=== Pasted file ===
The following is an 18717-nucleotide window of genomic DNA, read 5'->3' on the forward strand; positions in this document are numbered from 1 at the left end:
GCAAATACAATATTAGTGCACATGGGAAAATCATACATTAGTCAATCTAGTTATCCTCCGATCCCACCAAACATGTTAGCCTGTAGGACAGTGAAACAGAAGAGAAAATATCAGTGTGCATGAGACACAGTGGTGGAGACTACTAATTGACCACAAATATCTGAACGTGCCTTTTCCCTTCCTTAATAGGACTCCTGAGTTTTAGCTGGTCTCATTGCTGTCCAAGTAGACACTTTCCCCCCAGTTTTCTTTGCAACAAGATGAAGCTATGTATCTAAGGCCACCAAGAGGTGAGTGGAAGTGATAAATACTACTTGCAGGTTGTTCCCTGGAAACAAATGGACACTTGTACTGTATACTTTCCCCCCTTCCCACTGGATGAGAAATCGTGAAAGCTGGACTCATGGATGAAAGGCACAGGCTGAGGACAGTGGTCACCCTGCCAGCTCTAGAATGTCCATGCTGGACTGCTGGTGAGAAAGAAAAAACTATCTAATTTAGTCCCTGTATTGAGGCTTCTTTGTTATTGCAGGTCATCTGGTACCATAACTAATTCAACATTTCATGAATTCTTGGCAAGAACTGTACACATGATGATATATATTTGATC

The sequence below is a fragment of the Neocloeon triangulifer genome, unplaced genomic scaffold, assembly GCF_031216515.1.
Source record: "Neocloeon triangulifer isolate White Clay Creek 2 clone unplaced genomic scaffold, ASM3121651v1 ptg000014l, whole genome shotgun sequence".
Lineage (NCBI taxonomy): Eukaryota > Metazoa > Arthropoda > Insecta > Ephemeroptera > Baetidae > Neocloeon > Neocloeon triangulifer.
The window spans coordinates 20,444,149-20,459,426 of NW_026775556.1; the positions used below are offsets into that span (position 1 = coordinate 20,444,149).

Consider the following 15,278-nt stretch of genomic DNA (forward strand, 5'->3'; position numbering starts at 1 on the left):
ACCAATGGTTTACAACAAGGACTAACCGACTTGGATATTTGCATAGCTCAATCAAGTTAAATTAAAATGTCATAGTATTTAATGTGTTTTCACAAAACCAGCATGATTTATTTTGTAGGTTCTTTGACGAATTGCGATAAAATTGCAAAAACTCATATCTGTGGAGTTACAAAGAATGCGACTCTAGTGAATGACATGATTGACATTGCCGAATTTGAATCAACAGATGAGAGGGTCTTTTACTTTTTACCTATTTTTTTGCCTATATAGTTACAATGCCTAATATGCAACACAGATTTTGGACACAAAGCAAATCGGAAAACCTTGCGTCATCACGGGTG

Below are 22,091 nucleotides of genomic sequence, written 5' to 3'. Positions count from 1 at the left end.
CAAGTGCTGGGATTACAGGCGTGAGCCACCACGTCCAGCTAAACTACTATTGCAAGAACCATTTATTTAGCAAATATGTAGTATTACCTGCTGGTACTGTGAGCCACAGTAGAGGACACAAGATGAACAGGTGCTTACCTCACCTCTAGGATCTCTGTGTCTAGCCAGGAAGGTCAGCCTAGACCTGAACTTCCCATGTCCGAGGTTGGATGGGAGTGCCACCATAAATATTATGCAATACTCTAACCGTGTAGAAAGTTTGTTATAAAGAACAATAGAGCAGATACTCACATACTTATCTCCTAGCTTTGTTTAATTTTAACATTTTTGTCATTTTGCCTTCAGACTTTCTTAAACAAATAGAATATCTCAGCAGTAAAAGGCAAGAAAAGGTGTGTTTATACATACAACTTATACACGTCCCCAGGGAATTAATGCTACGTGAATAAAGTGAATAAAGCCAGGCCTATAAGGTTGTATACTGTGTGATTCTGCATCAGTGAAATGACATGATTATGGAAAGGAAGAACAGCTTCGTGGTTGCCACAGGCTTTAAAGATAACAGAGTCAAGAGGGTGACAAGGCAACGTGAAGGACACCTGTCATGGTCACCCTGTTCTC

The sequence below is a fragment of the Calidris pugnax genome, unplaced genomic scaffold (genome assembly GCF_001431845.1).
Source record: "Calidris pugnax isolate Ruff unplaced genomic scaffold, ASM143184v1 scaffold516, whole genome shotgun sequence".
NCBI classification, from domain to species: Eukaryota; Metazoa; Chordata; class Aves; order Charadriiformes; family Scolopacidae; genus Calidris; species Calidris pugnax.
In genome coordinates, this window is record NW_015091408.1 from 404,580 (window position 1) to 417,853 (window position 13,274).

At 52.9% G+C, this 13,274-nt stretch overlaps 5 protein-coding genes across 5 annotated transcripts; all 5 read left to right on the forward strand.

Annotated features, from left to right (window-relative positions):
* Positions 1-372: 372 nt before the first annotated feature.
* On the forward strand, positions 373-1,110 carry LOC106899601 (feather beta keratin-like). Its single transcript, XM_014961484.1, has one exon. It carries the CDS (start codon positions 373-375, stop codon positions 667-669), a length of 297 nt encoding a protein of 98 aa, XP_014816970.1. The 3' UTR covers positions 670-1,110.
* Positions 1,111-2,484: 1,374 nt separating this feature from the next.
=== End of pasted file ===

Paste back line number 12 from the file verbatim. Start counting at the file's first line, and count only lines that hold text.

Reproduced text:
Source record: "Calidris pugnax isolate Ruff unplaced genomic scaffold, ASM143184v1 scaffold516, whole genome shotgun sequence".